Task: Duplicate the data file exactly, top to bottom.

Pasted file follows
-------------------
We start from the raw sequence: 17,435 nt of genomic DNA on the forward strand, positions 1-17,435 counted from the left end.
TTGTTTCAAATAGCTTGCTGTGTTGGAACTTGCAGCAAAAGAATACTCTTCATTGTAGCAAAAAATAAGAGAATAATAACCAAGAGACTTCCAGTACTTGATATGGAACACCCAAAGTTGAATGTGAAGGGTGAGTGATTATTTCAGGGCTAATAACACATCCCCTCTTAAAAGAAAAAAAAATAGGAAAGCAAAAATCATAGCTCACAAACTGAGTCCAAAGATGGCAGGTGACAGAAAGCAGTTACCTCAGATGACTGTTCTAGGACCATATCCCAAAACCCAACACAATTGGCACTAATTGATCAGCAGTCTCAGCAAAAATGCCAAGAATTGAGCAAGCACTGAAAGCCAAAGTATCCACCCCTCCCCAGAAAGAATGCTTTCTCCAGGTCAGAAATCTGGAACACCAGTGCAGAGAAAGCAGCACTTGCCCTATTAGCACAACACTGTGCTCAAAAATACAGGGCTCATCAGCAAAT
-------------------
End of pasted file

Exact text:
We start from the raw sequence: 17,435 nt of genomic DNA on the forward strand, positions 1-17,435 counted from the left end.
TTGTTTCAAATAGCTTGCTGTGTTGGAACTTGCAGCAAAAGAATACTCTTCATTGTAGCAAAAAATAAGAGAATAATAACCAAGAGACTTCCAGTACTTGATATGGAACACCCAAAGTTGAATGTGAAGGGTGAGTGATTATTTCAGGGCTAATAACACATCCCCTCTTAAAAGAAAAAAAAATAGGAAAGCAAAAATCATAGCTCACAAACTGAGTCCAAAGATGGCAGGTGACAGAAAGCAGTTACCTCAGATGACTGTTCTAGGACCATATCCCAAAACCCAACACAATTGGCACTAATTGATCAGCAGTCTCAGCAAAAATGCCAAGAATTGAGCAAGCACTGAAAGCCAAAGTATCCACCCCTCCCCAGAAAGAATGCTTTCTCCAGGTCAGAAATCTGGAACACCAGTGCAGAGAAAGCAGCACTTGCCCTATTAGCACAACACTGTGCTCAAAAATACAGGGCTCATCAGCAAAT